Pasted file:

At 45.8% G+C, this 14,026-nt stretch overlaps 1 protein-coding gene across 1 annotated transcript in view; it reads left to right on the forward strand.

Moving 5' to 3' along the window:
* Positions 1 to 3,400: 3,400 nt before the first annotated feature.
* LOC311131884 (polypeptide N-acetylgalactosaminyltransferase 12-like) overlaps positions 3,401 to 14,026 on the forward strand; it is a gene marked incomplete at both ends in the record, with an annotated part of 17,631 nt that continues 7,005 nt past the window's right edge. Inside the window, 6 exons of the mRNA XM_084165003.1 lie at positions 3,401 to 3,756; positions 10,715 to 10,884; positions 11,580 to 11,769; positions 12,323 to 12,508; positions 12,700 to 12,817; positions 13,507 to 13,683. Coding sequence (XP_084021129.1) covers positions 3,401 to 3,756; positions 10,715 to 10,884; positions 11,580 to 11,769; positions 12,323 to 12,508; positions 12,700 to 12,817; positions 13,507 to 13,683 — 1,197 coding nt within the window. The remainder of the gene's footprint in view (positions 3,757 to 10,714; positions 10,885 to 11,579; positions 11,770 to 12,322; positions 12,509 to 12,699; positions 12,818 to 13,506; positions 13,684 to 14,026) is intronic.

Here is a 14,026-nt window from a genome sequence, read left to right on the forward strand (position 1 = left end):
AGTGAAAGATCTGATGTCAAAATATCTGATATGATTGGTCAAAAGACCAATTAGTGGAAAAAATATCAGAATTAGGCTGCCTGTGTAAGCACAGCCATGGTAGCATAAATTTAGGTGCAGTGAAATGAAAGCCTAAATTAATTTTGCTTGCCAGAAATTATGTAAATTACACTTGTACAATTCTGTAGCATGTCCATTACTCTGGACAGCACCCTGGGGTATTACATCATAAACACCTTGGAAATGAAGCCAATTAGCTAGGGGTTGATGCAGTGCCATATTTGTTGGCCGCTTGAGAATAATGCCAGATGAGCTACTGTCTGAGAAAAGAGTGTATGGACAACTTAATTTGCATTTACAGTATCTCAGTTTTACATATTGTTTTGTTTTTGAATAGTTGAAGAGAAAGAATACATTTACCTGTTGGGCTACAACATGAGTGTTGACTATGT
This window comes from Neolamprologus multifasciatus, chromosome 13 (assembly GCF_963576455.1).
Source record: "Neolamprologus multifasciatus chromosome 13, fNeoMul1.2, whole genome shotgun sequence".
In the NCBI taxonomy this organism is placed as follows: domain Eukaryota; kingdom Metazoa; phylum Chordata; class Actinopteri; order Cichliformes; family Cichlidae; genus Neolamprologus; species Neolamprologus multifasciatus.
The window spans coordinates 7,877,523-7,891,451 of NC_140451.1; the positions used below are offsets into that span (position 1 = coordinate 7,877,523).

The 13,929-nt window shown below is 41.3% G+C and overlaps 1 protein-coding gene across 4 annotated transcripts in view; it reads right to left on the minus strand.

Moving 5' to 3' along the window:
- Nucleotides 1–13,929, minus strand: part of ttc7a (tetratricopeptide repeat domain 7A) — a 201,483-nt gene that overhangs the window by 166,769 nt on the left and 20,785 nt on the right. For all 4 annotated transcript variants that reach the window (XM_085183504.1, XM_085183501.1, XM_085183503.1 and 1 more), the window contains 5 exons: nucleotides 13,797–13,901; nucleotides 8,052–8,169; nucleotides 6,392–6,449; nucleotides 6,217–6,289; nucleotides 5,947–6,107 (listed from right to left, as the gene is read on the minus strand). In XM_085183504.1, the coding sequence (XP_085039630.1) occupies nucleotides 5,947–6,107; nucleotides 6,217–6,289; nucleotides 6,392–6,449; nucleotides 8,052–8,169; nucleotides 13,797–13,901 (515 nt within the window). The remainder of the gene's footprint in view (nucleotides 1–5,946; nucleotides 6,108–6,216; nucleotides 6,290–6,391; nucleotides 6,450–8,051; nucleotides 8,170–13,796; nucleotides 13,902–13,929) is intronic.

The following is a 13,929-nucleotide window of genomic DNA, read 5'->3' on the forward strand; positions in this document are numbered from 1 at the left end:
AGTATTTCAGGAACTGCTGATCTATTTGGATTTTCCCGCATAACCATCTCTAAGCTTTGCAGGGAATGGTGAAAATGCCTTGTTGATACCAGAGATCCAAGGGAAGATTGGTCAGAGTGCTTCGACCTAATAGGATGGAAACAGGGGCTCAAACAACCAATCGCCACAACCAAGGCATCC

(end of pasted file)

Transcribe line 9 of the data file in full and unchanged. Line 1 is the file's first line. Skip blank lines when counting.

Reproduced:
In the NCBI taxonomy this organism is placed as follows: domain Eukaryota; kingdom Metazoa; phylum Chordata; class Actinopteri; order Cichliformes; family Cichlidae; genus Neolamprologus; species Neolamprologus multifasciatus.